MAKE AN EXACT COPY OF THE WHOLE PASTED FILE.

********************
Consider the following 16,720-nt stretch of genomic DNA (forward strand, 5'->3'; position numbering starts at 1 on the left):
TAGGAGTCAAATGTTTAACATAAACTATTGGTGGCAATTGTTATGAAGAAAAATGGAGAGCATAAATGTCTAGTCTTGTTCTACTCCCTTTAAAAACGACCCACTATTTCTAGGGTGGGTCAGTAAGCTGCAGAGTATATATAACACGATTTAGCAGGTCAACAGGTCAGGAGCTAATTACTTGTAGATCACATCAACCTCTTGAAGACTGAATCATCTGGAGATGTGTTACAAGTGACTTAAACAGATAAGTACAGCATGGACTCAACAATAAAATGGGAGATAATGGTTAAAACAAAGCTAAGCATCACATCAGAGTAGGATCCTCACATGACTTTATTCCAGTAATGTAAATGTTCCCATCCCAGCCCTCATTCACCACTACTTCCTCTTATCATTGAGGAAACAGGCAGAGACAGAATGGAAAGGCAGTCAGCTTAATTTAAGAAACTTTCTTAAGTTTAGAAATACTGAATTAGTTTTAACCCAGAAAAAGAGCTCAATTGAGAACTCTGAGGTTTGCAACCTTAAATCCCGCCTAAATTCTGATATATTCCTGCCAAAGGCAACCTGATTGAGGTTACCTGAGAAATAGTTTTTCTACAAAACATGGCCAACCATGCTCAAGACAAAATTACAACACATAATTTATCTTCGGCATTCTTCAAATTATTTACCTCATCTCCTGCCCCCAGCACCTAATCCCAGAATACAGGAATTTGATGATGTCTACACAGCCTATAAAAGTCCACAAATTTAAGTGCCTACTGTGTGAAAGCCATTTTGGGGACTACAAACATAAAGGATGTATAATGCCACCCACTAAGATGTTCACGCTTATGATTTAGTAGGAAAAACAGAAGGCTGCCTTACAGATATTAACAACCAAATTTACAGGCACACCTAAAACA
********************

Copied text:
Consider the following 16,720-nt stretch of genomic DNA (forward strand, 5'->3'; position numbering starts at 1 on the left):
TAGGAGTCAAATGTTTAACATAAACTATTGGTGGCAATTGTTATGAAGAAAAATGGAGAGCATAAATGTCTAGTCTTGTTCTACTCCCTTTAAAAACGACCCACTATTTCTAGGGTGGGTCAGTAAGCTGCAGAGTATATATAACACGATTTAGCAGGTCAACAGGTCAGGAGCTAATTACTTGTAGATCACATCAACCTCTTGAAGACTGAATCATCTGGAGATGTGTTACAAGTGACTTAAACAGATAAGTACAGCATGGACTCAACAATAAAATGGGAGATAATGGTTAAAACAAAGCTAAGCATCACATCAGAGTAGGATCCTCACATGACTTTATTCCAGTAATGTAAATGTTCCCATCCCAGCCCTCATTCACCACTACTTCCTCTTATCATTGAGGAAACAGGCAGAGACAGAATGGAAAGGCAGTCAGCTTAATTTAAGAAACTTTCTTAAGTTTAGAAATACTGAATTAGTTTTAACCCAGAAAAAGAGCTCAATTGAGAACTCTGAGGTTTGCAACCTTAAATCCCGCCTAAATTCTGATATATTCCTGCCAAAGGCAACCTGATTGAGGTTACCTGAGAAATAGTTTTTCTACAAAACATGGCCAACCATGCTCAAGACAAAATTACAACACATAATTTATCTTCGGCATTCTTCAAATTATTTACCTCATCTCCTGCCCCCAGCACCTAATCCCAGAATACAGGAATTTGATGATGTCTACACAGCCTATAAAAGTCCACAAATTTAAGTGCCTACTGTGTGAAAGCCATTTTGGGGACTACAAACATAAAGGATGTATAATGCCACCCACTAAGATGTTCACGCTTATGATTTAGTAGGAAAAACAGAAGGCTGCCTTACAGATATTAACAACCAAATTTACAGGCACACCTAAAACA